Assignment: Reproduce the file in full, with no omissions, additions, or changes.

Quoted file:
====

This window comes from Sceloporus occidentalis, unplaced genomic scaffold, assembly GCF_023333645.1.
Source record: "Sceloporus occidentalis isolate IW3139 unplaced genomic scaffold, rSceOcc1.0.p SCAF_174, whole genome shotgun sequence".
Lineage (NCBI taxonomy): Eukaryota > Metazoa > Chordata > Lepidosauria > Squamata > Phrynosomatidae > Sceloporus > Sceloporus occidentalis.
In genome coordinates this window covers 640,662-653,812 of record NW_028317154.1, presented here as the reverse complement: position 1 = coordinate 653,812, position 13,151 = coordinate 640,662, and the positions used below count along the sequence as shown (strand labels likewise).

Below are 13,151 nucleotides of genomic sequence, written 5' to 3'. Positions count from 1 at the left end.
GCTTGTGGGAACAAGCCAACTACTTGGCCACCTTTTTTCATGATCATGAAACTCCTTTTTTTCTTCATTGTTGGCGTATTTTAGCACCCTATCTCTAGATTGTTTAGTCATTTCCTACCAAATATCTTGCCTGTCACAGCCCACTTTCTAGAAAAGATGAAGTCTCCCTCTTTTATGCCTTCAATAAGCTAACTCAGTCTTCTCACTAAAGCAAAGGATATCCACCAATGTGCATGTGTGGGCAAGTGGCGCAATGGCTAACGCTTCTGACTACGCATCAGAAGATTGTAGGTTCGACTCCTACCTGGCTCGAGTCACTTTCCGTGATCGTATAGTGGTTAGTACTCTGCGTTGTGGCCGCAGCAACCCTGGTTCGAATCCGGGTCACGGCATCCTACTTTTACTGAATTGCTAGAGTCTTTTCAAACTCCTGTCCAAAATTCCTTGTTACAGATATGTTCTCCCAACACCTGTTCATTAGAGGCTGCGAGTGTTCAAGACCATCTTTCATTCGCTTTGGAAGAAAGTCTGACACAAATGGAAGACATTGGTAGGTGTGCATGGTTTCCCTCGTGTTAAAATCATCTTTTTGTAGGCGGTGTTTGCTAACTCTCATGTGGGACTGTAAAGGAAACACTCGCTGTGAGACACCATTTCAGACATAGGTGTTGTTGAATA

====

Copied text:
This window comes from Sceloporus occidentalis, unplaced genomic scaffold, assembly GCF_023333645.1.
Source record: "Sceloporus occidentalis isolate IW3139 unplaced genomic scaffold, rSceOcc1.0.p SCAF_174, whole genome shotgun sequence".
Lineage (NCBI taxonomy): Eukaryota > Metazoa > Chordata > Lepidosauria > Squamata > Phrynosomatidae > Sceloporus > Sceloporus occidentalis.
In genome coordinates this window covers 640,662-653,812 of record NW_028317154.1, presented here as the reverse complement: position 1 = coordinate 653,812, position 13,151 = coordinate 640,662, and the positions used below count along the sequence as shown (strand labels likewise).

Below are 13,151 nucleotides of genomic sequence, written 5' to 3'. Positions count from 1 at the left end.
GCTTGTGGGAACAAGCCAACTACTTGGCCACCTTTTTTCATGATCATGAAACTCCTTTTTTTCTTCATTGTTGGCGTATTTTAGCACCCTATCTCTAGATTGTTTAGTCATTTCCTACCAAATATCTTGCCTGTCACAGCCCACTTTCTAGAAAAGATGAAGTCTCCCTCTTTTATGCCTTCAATAAGCTAACTCAGTCTTCTCACTAAAGCAAAGGATATCCACCAATGTGCATGTGTGGGCAAGTGGCGCAATGGCTAACGCTTCTGACTACGCATCAGAAGATTGTAGGTTCGACTCCTACCTGGCTCGAGTCACTTTCCGTGATCGTATAGTGGTTAGTACTCTGCGTTGTGGCCGCAGCAACCCTGGTTCGAATCCGGGTCACGGCATCCTACTTTTACTGAATTGCTAGAGTCTTTTCAAACTCCTGTCCAAAATTCCTTGTTACAGATATGTTCTCCCAACACCTGTTCATTAGAGGCTGCGAGTGTTCAAGACCATCTTTCATTCGCTTTGGAAGAAAGTCTGACACAAATGGAAGACATTGGTAGGTGTGCATGGTTTCCCTCGTGTTAAAATCATCTTTTTGTAGGCGGTGTTTGCTAACTCTCATGTGGGACTGTAAAGGAAACACTCGCTGTGAGACACCATTTCAGACATAGGTGTTGTTGAATA